Iowa Correctional Institutions Cost Savings through On-site Production of Vegetables
Patrick O'Malley, commercial horticulture field specialist
Most of the vegetables used to feed Iowa inmates must be bought from outside sources. Due to budget constraints, most of the vegetables purchased are canned, which are generally nutritionally inferior to frozen or the more expensive fresh vegetables.
ISU Extension Horticulture Field Specialists in Eastern and Western Iowa have conducted on-site consultations, workshops, and training through Master Gardener Programs to help increase and improve vegetable production efficiencies of the correctional facilities.
Fresh vegetables are grown on-site. Taste and nutritional content are superior to canned or frozen vegetables. Fresh vegetables are well known to contain more antioxidants and phytochemicals, thus making inmates less prone to health problems and saving taxpayers health care costs. Additional benefits are the more benevolent nature of an inmate after consuming fresh watermelon or muskmelon or sweet corn. None of which would normally be purchased by the prison food service. It is difficult to extrapolate hard figures, but in general the experience of growing vegetables and positively contributing to the prison community, the more healthy and tasty food all lead toward a more stable and less stressful prison atmosphere, thus alleviating some of the intense pressures for both the guards and the inmates.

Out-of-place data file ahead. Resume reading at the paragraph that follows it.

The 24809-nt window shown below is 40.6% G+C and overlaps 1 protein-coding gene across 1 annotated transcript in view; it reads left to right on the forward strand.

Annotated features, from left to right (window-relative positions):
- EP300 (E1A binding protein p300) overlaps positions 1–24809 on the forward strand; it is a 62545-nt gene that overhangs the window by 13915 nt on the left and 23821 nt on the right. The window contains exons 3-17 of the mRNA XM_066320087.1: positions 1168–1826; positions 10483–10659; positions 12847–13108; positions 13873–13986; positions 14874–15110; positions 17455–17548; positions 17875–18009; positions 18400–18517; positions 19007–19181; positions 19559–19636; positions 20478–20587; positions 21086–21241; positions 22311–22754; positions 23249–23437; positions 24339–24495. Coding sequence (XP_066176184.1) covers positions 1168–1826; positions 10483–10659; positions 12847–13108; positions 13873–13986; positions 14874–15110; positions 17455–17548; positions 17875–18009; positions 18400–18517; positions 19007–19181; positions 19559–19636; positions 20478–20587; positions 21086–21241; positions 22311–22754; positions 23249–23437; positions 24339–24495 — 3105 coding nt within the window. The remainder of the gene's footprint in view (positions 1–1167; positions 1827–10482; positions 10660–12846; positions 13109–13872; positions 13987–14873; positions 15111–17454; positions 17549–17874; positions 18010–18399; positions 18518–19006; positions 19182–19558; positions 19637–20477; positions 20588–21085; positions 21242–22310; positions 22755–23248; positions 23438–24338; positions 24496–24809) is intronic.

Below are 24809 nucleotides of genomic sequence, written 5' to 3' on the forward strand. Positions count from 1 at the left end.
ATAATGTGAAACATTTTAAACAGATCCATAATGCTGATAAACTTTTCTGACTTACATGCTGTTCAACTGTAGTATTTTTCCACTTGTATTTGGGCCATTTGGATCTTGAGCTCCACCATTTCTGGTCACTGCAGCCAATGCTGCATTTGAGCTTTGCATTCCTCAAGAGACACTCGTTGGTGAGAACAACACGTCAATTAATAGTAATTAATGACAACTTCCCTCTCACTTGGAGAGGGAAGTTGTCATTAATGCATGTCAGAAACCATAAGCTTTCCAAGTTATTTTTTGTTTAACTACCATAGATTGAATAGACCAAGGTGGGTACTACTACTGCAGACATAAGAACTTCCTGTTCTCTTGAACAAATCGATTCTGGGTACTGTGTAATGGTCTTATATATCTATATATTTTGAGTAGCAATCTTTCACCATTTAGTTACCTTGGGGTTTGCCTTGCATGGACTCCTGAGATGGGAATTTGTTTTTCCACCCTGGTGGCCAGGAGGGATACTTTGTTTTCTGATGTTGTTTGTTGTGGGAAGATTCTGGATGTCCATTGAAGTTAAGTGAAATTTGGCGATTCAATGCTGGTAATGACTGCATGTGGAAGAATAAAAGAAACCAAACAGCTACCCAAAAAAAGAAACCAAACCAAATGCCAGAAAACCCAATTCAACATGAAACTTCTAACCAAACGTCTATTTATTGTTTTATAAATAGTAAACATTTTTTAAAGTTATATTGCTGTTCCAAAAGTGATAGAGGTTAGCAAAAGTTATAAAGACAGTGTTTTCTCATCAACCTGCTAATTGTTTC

One prison in the system that has hard figures is Oakdale located near Iowa City. In 2003 they produced over 140,000 lbs. in vegetables on less than 12 acres. This represents nearly a doubling of yield from five years ago. At an average of $.70/lb that would translate to $100,000 of value. Less than $ 10,000 in prisoner pay, supplies, and equipment was expended to produce this yield. About six other prisons across the state are similarly involved in growing produce and have used ISU Extension to help increase yields and quality of produce.
Page last updated: July 8, 2006
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